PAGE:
UK carrier BT is to spend £1.5bn pounds ($2.99 billion) rolling out super fast broadband to 10 million (or 40 percent) of UK homes by 2012.

BT said on Tuesday that it would invest in rolling out fibre to the premise (FTTP) for new builds, such as Ebbsfleet in Kent and the Olympic Village, while existing homes and premises would gain fibre to the cabinet (FTTC).

The FTTP deployment will deliver headline speeds of up to 100MB/s, while the FTTP rollout will initially deliver speeds of up to 40MB/s (although BT is investigating ways of ramping this up to 60MB/s).

BT said it is already offering FTTP to 120,000 businesses, and could eventually allow customers to access the web at 1,000MB/s.

More realistically, the carrier said that fibre-based broadband will allow different members of a family to watch multiple high definition movies simultaneously, while others could play online games or download music files. As well as boosting download speeds, fibre-based broadband will significantly increase upstream speeds, meaning customers will be able to post videos more quickly.

However, BT has made clear that the move is dependent on UK telecoms regulator Ofcom, ensuring that there is a proper regulatory framework in place that allows it to get a decent return on the investment.

Ofcom meanwhile has welcomed BT's plans to upgrade its broadband network, which suggests that an agreement is not too far away.

"This is a clear sign that the UK market is moving in the right direction, with a growing number of plans to deliver super-fast broadband services to consumers, said Ed Richards, Ofcom Chief Executive.

The regulator said it would publish further detailed proposals for the regulatory framework for Next Generation Access networks in September.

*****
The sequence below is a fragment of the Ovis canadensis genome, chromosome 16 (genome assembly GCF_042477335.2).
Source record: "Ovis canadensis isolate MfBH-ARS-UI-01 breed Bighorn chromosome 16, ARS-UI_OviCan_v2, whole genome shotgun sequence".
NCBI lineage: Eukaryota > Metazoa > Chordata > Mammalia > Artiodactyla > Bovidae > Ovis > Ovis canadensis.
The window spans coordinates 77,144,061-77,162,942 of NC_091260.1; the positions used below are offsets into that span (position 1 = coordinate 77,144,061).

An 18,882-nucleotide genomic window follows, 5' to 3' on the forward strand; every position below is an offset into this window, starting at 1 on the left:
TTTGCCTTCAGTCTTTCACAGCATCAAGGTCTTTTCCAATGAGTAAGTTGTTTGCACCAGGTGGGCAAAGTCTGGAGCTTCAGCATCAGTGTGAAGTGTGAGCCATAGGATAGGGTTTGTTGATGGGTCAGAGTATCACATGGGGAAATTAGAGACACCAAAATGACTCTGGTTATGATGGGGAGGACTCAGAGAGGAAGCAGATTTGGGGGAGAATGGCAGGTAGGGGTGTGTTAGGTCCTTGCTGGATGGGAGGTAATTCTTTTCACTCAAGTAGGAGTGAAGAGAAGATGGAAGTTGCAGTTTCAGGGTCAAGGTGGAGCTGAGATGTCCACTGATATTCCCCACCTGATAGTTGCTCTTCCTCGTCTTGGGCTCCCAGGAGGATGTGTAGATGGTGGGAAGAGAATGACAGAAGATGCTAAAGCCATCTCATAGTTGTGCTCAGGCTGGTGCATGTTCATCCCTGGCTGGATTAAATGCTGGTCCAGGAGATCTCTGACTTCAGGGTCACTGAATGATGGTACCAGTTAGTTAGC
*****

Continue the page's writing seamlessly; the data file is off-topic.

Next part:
Analyst Reactions
Meanwhile, BT's announcement has been given a cautious welcome by some industry observers.

"At last, BT has decided to invest in fibre on a large scale. This is great news for the UK, and will remove some of the awkward questions about why are we languishing behind many other nations in the provision of high-speed broadband,” said Matt Yardley, partner at Analysys Mason.

"Financially, this is a sensible step for BT, and should not preclude a move to more widespread FTTH in the longer term," he added.

Meanwhile, industry commentator Dean Bubley called BT's plans "a fairly prudent risk-management approach on BT's part given the current economic situation. Sufficiently aggressive to catalyse some regulatory change - and maintain clear water between fixed & mobile broadband - but not large enough to act as a boat anchor on the company as the UK economic falters."

He also said the investment could tie in with BT's entry to the WiMax market. "Depending on what happens in the UK's delayed 2.6GHz auction, it seems reasonable to assume that any future BT deployment of WiMax will also be supported by fibre."